Tuesday, June 16, 2015

Restaurant Review: Dragon BBQ Express

Dragon BBQ Express - lunch on May 24, 2015
Every Sunday after church, my parents and I go out to lunch. We typically tend to stick to the same places yet every Sunday after the service, we always wonder where we should go for lunch. For my frugal, first-generation immigrant parents, the price points have to be in a “reasonable” range meaning they have to feel like a) it should be cheap, b) they have to feel like they received the right value for what they paid and c) don’t forget it should be cheap. I’m not talking fast food cheap but somewhere in the $10-$14 an entrée range is okay.
After exhausting all the typical chain restaurants nearby, some of which appear to be raising their prices and hence falling out of favor in our usual Sunday lunch circuit, I turned to yelp for suggestions. BBQ Dragon Express had a 3.5-star rating, it was nearby and it was akin to fast Chinese food so it seemed like a safe bet.

It’s in a mini strip mall and one of those places I would probably easily overlook if it hadn’t been favorably rated on yelp. It’s pretty small with more than half the space taken up by the counters of food and the hanging pork shoulder (looked like lechon), roast duck and chicken. There are several tables for dine in but for the most part, it looked like it was mostly a takeout business. Think of it like a Panda Express but if Panda is Westernized Chinese food, this was slightly more authentic Chinese food. Sort of.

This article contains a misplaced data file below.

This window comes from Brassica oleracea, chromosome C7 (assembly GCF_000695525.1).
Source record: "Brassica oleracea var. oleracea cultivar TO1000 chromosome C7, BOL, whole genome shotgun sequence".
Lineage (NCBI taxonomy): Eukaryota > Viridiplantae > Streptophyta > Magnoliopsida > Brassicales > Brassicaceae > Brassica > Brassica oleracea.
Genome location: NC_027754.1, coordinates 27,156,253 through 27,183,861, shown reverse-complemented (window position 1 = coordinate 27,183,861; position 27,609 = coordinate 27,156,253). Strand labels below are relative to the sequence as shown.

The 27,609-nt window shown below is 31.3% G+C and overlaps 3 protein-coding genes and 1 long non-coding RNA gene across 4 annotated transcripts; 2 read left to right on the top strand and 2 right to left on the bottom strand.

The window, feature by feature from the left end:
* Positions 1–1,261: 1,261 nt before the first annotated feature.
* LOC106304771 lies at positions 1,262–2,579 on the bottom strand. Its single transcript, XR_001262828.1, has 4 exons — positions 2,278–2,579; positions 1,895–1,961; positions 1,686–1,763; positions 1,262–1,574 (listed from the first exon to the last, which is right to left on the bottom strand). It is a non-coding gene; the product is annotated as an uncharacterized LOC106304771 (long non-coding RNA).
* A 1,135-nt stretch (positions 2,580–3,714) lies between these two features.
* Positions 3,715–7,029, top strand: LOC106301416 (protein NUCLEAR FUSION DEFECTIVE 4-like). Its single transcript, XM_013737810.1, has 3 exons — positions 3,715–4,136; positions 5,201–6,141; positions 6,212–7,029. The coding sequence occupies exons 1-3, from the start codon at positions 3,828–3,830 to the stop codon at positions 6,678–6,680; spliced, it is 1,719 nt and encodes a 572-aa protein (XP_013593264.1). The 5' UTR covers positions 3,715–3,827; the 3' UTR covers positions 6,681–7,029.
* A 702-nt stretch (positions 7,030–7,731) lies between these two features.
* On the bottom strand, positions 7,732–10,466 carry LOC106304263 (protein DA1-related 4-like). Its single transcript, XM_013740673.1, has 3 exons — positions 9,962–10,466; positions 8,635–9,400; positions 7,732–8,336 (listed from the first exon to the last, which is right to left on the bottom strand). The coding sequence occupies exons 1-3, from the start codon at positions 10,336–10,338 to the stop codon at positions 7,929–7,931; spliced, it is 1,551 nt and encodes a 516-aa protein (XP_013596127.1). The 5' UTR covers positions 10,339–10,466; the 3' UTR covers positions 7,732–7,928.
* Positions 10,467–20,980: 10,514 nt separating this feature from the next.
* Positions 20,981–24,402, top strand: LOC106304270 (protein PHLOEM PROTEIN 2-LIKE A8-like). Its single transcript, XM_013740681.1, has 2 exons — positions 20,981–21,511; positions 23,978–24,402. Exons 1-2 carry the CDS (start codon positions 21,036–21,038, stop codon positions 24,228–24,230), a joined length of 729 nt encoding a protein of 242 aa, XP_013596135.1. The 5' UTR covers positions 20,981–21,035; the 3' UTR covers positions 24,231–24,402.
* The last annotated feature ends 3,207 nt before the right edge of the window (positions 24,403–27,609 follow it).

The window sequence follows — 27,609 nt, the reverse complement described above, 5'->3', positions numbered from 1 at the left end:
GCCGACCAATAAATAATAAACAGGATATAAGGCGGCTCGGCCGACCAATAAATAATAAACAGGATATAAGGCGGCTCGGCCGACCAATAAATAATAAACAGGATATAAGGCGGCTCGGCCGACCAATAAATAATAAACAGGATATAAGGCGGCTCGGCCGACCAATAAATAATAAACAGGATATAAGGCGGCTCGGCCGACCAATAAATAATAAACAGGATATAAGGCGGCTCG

Like Panda, there were trays of various dishes in warming trays. You pointed to what you wanted and the server dished up generous – and I mean generous – portions into a takeout box. A combo was rice, fried rice or noodles plus 2 side dishes. I pointed to “safe” Americanized Chinese food choices: steamed rice, lemon chicken and sesame chicken, the latter both breaded and in their accompanying sauces. Okay, probably not that authentic in terms of China Chinese food but suited to my bland taste buds.